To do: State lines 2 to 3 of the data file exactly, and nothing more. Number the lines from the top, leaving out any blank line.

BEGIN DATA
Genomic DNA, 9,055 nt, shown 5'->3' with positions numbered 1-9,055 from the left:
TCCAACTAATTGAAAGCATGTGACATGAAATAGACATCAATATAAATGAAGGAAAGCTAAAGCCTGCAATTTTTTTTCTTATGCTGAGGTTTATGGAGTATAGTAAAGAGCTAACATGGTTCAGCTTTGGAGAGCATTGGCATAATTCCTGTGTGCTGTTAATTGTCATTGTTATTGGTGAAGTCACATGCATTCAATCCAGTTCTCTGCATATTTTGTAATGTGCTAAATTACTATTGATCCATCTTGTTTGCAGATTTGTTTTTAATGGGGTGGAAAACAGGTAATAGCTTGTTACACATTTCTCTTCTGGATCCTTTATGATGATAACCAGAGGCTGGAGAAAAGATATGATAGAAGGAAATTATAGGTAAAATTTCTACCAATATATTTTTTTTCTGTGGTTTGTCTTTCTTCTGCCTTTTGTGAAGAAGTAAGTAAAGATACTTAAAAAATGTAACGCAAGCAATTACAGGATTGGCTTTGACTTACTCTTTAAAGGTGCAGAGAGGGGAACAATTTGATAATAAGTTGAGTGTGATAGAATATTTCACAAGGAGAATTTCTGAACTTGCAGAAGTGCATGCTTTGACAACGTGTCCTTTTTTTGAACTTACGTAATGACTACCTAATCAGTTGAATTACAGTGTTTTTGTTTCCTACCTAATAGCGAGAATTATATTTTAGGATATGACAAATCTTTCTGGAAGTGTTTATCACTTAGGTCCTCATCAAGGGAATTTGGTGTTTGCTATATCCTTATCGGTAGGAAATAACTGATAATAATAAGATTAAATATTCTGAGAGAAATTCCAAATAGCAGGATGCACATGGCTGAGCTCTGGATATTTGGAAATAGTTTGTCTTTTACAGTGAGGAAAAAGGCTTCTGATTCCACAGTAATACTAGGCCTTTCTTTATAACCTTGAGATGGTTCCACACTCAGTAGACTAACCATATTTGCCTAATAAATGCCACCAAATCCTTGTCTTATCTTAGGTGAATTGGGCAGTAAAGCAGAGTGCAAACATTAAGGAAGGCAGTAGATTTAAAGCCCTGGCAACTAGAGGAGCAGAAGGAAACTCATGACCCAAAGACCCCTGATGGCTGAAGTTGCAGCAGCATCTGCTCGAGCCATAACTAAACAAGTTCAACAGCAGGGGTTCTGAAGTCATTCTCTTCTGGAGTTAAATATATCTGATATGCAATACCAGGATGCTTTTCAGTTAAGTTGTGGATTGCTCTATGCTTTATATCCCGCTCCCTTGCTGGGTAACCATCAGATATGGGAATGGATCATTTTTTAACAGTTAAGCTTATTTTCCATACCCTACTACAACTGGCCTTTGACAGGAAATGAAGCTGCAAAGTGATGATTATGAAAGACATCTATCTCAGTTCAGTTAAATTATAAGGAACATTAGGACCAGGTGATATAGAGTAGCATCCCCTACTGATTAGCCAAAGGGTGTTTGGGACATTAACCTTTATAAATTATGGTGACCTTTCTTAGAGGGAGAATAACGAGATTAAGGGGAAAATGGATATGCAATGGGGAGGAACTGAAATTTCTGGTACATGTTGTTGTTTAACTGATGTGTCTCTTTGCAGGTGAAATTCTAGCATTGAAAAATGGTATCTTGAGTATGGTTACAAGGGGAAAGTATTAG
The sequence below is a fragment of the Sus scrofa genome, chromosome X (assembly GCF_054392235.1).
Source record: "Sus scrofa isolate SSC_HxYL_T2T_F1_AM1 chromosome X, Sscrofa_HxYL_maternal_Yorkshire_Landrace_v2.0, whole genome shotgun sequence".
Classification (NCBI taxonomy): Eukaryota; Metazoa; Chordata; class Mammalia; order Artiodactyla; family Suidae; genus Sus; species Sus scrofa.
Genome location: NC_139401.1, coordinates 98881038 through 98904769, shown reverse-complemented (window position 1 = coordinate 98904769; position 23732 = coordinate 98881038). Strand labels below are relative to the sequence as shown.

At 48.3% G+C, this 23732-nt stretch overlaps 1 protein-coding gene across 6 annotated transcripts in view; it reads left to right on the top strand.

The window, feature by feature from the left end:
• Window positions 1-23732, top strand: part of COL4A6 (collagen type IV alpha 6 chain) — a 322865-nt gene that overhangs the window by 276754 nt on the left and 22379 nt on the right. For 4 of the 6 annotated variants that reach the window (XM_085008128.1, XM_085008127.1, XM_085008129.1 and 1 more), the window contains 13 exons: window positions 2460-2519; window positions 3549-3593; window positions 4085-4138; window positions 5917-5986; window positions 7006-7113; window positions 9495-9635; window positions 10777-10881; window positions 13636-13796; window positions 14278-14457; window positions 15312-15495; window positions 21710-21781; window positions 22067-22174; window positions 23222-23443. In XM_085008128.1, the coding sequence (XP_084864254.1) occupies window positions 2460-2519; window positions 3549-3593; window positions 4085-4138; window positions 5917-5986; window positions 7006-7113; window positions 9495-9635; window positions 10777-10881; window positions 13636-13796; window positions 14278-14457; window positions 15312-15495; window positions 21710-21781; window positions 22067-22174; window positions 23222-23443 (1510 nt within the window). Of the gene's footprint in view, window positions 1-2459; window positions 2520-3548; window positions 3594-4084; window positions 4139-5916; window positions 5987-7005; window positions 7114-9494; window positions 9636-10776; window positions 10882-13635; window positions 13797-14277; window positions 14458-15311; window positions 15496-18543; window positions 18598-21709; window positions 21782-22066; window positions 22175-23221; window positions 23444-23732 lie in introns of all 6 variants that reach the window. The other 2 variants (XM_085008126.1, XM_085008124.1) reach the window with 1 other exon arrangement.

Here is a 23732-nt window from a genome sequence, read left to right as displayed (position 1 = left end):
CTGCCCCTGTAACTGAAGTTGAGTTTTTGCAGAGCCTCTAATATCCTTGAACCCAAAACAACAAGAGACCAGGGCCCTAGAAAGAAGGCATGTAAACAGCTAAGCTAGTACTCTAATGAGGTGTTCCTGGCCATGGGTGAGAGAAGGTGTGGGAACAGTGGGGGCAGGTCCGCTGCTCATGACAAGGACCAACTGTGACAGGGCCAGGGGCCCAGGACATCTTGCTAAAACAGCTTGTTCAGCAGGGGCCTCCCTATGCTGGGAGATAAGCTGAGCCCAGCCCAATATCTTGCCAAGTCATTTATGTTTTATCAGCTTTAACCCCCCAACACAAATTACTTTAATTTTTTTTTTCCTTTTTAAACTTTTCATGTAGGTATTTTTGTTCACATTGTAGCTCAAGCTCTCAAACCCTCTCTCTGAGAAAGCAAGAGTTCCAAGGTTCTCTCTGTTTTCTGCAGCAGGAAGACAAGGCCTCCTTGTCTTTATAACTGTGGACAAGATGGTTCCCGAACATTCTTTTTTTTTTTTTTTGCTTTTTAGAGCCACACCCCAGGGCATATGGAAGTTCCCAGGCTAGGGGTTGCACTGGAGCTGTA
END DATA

TCCAACTAATTGAAAGCATGTGACATGAAATAGACATCAATATAAATGAAGGAAAGCTAAAGCCTGCAATTTTTTTTCTTATGCTGAGGTTTATGGAGTATAGTAAAGAGCTAACATGGTTCAGCTTTGGAGAGCATTGGCATAATTCCTGTGTGCTGTTAATTGTCATTGTTATTGGTGAAGTCACATGCATTCAATCCAGTTCTCTGCATATTTTGTAATGTGCTAAATTACTATTGATCCATCTTGTTTGCAGATTTGTTTTTAATGGGGTGGAAAACAGGTAATAGCTTGTTACACATTTCTCTTCTGGATCCTTTATGATGATAACCAGAGGCTGGAGAAAAGATATGATAGAAGGAAATTATAGGTAAAATTTCTACCAATATATTTTTTTTCTGTGGTTTGTCTTTCTTCTGCCTTTTGTGAAGAAGTAAGTAAAGATACTTAAAAAATGTAACGCAAGCAATTACAGGATTGGCTTTGACTTACTCTTTAAAGGTGCAGAGAGGGGAACAATTTGATAATAAGTTGAGTGTGATAGAATATTTCACAAGGAGAATTTCTGAACTTGCAGAAGTGCATGCTTTGACAACGTGTCCTTTTTTTGAACTTACGTAATGACTACCTAATCAGTTGAATTACAGTGTTTTTGTTTCCTACCTAATAGCGAGAATTATATTTTAGGATATGACAAATCTTTCTGGAAGTGTTTATCACTTAGGTCCTCATCAAGGGAATTTGGTGTTTGCTATATCCTTATCGGTAGGAAATAACTGATAATAATAAGATTAAATATTCTGAGAGAAATTCCAAATAGCAGGATGCACATGGCTGAGCTCTGGATATTTGGAAATAGTTTGTCTTTTACAGTGAGGAAAAAGGCTTCTGATTCCACAGTAATACTAGGCCTTTCTTTATAACCTTGAGATGGTTCCACACTCAGTAGACTAACCATATTTGCCTAATAAATGCCACCAAATCCTTGTCTTATCTTAGGTGAATTGGGCAGTAAAGCAGAGTGCAAACATTAAGGAAGGCAGTAGATTTAAAGCCCTGGCAACTAGAGGAGCAGAAGGAAACTCATGACCCAAAGACCCCTGATGGCTGAAGTTGCAGCAGCATCTGCTCGAGCCATAACTAAACAAGTTCAACAGCAGGGGTTCTGAAGTCATTCTCTTCTGGAGTTAAATATATCTGATATGCAATACCAGGATGCTTTTCAGTTAAGTTGTGGATTGCTCTATGCTTTATATCCCGCTCCCTTGCTGGGTAACCATCAGATATGGGAATGGATCATTTTTTAACAGTTAAGCTTATTTTCCATACCCTACTACAACTGGCCTTTGACAGGAAATGAAGCTGCAAAGTGATGATTATGAAAGACATCTATCTCAGTTCAGTTAAATTATAAGGAACATTAGGACCAGGTGATATAGAGTAGCATCCCCTACTGATTAGCCAAAGGGTGTTTGGGACATTAACCTTTATAAATTATGGTGACCTTTCTTAGAGGGAGAATAACGAGATTAAGGGGAAAATGGATATGCAATGGGGAGGAACTGAAATTTCTGGTACATGTTGTTGTTTAACTGATGTGTCTCTTTGCAGGTGAAATTCTAGCATTGAAAAATGGTATCTTGAGTATGGTTACAAGGGGAAAGTATTAG
The sequence below is a fragment of the Sus scrofa genome, chromosome X (assembly GCF_054392235.1).